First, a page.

So this is what the real world looks like. Not writing is giving me time for other things. My dog is getting all the walks he needs and maybe more. He looks at me like I'm a little crazed whenever I pick up the leash. I've also started to gain weight from those afternoon trips to Demetre's for white chocolate mouse cake or walnut cake from the Korean Bakery at Manning and Bloor. On the other hand, I created an entire scene featuring a trip to the bakery. Even more telling, my mother has stopped sending me those little notes beginning, 'Hello, you may remember me...'
Still, I find it's as much work not writing as it is writing. Every day I have to resist going back to the new manuscript. As the ideas flow and the writing pours out, I scribble on napkins and envelopes and packaging material when I'm out. At home, I've filled a pad of paper with notes. I think it's nearly time to start the next draft.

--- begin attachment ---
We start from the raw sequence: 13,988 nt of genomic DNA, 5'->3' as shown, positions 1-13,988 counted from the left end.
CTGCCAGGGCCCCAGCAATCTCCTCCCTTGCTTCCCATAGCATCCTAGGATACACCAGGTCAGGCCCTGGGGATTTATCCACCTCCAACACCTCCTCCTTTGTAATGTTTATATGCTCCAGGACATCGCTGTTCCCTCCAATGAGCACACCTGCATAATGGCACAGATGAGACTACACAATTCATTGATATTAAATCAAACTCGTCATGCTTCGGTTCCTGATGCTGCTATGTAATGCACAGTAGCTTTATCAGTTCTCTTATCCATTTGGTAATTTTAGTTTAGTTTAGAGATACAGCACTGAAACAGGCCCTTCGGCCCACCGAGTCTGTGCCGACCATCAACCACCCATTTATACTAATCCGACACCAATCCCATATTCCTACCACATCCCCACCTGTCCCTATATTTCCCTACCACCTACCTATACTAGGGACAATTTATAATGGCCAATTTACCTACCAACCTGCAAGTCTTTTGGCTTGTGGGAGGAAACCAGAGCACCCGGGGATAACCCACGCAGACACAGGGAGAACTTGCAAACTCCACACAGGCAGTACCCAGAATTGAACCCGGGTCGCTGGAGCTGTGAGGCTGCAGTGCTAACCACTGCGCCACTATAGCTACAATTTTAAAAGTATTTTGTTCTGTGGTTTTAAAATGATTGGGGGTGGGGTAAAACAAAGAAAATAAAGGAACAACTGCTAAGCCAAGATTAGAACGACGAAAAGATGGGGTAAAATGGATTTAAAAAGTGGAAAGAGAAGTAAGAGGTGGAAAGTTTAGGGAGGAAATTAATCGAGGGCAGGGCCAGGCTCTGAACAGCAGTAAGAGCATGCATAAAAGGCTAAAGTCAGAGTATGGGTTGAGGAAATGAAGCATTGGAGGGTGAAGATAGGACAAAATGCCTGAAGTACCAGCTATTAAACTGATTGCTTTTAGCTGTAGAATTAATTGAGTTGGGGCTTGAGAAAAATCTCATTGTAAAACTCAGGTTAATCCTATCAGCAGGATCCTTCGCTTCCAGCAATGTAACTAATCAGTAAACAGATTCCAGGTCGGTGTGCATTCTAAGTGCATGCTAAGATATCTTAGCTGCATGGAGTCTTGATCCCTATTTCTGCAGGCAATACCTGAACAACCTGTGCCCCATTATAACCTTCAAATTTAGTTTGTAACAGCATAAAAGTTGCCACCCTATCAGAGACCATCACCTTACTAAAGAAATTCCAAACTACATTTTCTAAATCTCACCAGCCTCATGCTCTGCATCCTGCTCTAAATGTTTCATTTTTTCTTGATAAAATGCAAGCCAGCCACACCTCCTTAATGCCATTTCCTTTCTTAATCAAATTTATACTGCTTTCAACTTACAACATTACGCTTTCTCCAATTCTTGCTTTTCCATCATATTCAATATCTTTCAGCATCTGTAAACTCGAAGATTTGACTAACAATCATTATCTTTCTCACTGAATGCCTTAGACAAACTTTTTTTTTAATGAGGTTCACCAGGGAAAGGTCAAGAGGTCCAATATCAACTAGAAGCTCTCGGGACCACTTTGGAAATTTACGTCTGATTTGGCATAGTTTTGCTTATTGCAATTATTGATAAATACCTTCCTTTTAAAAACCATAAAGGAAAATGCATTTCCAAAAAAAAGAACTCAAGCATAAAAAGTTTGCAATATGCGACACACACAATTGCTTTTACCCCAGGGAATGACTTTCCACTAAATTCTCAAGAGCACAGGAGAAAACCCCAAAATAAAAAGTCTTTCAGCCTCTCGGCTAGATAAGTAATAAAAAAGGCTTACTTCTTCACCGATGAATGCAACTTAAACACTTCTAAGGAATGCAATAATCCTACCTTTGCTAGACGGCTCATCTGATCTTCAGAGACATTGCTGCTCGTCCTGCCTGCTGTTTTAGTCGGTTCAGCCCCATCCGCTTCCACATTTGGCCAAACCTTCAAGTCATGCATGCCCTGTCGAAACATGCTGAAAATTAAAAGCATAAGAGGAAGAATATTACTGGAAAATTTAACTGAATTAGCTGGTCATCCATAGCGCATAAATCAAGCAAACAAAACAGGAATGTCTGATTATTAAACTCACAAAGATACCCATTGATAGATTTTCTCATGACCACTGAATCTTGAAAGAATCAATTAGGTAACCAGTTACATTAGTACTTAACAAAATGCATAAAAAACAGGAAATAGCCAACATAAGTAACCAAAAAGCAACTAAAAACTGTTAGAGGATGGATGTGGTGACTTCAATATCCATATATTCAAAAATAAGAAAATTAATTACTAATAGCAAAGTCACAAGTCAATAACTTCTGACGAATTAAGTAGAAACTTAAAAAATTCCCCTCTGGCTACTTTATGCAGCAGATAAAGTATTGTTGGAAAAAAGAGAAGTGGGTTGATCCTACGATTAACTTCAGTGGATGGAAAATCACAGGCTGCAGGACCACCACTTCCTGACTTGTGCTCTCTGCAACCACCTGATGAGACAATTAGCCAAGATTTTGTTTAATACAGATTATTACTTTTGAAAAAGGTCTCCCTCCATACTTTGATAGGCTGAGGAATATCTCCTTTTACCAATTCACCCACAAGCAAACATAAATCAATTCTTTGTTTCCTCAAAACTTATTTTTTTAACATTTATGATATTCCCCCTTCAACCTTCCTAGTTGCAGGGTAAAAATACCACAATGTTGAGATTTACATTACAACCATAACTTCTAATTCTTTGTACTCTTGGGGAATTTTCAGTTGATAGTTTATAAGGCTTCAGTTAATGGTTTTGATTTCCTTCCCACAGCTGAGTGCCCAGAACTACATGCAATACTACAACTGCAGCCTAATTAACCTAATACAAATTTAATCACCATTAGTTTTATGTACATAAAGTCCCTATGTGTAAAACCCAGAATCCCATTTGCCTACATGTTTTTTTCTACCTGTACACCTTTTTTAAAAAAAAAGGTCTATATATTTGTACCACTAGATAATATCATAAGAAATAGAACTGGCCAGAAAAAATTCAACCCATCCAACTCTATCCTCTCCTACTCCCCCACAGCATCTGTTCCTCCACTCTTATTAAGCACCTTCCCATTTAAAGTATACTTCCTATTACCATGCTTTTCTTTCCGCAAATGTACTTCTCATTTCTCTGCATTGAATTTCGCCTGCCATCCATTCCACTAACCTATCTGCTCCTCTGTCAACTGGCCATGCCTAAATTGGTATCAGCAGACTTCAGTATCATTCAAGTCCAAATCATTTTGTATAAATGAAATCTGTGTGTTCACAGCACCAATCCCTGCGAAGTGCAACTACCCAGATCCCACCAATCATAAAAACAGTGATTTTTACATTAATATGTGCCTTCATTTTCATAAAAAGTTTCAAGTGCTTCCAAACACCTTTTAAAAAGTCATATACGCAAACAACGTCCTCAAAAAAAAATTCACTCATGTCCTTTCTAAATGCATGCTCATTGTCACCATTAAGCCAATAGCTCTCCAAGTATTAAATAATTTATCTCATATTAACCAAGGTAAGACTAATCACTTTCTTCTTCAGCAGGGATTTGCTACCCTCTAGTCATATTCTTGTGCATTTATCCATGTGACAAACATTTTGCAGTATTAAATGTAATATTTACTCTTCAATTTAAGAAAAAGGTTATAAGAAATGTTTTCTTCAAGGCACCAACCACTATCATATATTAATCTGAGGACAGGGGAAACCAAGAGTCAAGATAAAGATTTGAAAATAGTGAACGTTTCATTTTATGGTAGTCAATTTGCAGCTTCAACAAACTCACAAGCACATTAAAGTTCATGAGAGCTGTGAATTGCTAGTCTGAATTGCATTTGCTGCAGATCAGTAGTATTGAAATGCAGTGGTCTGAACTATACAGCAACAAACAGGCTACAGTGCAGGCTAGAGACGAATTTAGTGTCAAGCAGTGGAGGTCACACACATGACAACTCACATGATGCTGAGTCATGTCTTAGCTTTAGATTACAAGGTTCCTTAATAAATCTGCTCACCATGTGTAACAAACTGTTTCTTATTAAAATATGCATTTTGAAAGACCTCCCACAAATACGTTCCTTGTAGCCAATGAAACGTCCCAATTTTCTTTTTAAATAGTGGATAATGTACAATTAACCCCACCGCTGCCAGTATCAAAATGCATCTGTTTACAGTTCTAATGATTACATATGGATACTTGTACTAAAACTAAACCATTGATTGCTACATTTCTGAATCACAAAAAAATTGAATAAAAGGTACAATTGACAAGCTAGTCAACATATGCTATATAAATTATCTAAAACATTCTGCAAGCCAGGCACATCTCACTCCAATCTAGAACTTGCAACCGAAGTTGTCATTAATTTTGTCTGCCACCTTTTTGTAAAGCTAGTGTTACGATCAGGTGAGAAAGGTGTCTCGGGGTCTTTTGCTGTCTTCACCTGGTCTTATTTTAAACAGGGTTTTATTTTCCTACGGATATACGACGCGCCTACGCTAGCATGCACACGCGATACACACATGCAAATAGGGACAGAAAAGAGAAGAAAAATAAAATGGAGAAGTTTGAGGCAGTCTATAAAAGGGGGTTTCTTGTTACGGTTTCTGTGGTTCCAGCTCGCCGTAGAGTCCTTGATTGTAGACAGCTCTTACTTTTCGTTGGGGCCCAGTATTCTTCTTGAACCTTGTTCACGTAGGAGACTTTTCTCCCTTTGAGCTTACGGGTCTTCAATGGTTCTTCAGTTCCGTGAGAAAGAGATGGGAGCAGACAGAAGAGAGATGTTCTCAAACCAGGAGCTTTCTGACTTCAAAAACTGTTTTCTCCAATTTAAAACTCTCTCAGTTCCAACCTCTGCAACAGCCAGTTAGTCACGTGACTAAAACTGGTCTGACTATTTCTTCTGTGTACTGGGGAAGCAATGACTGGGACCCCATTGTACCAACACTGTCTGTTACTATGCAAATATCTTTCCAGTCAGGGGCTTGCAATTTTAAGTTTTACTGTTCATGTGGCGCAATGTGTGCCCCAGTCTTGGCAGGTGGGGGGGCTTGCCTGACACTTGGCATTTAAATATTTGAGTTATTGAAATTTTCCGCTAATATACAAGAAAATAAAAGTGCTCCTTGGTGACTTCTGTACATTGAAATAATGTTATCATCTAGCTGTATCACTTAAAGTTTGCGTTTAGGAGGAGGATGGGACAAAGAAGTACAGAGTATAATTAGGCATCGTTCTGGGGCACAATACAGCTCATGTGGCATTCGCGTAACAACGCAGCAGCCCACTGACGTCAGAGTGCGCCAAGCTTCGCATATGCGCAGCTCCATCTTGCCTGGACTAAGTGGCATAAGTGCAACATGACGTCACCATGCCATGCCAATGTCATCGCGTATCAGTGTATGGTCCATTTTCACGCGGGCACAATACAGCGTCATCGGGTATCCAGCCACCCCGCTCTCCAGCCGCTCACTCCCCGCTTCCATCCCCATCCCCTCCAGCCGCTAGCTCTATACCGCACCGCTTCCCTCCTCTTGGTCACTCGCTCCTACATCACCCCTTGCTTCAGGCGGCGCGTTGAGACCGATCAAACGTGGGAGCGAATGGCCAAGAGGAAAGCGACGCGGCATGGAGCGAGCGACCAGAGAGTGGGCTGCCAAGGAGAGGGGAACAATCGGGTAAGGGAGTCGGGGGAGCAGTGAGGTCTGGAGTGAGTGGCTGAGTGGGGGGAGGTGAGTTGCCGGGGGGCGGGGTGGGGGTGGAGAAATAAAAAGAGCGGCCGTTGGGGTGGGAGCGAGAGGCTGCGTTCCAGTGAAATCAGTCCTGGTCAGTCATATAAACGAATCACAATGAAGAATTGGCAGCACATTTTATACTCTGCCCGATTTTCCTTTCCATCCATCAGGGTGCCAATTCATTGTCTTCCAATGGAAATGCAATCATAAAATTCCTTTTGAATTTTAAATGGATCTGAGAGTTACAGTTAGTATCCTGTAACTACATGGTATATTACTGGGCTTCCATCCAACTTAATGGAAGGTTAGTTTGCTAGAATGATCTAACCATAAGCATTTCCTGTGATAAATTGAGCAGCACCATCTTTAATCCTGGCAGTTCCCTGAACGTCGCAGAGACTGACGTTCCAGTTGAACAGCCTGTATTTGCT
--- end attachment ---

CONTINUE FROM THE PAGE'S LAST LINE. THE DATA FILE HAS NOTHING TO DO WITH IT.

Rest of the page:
I spent a couple of hours with John Scythes at Glad Day Books discussing the possibilities for having The P'Town Murders reprinted. He constantly has to turn down customers who come into the shop looking for the book only to be told it's not currently available. John is all for doing it myself, and he's right in saying I would make more money that way. I think the days when writers were penalized for self-publishing are quickly slipping into obscurity, though this is an issue of self-reprinting, which is an altogether different bird. What I stand to lose in sales by holding out for a publisher, however, I could make up for if that publisher takes on the entire series as long as the distribution is right for the book.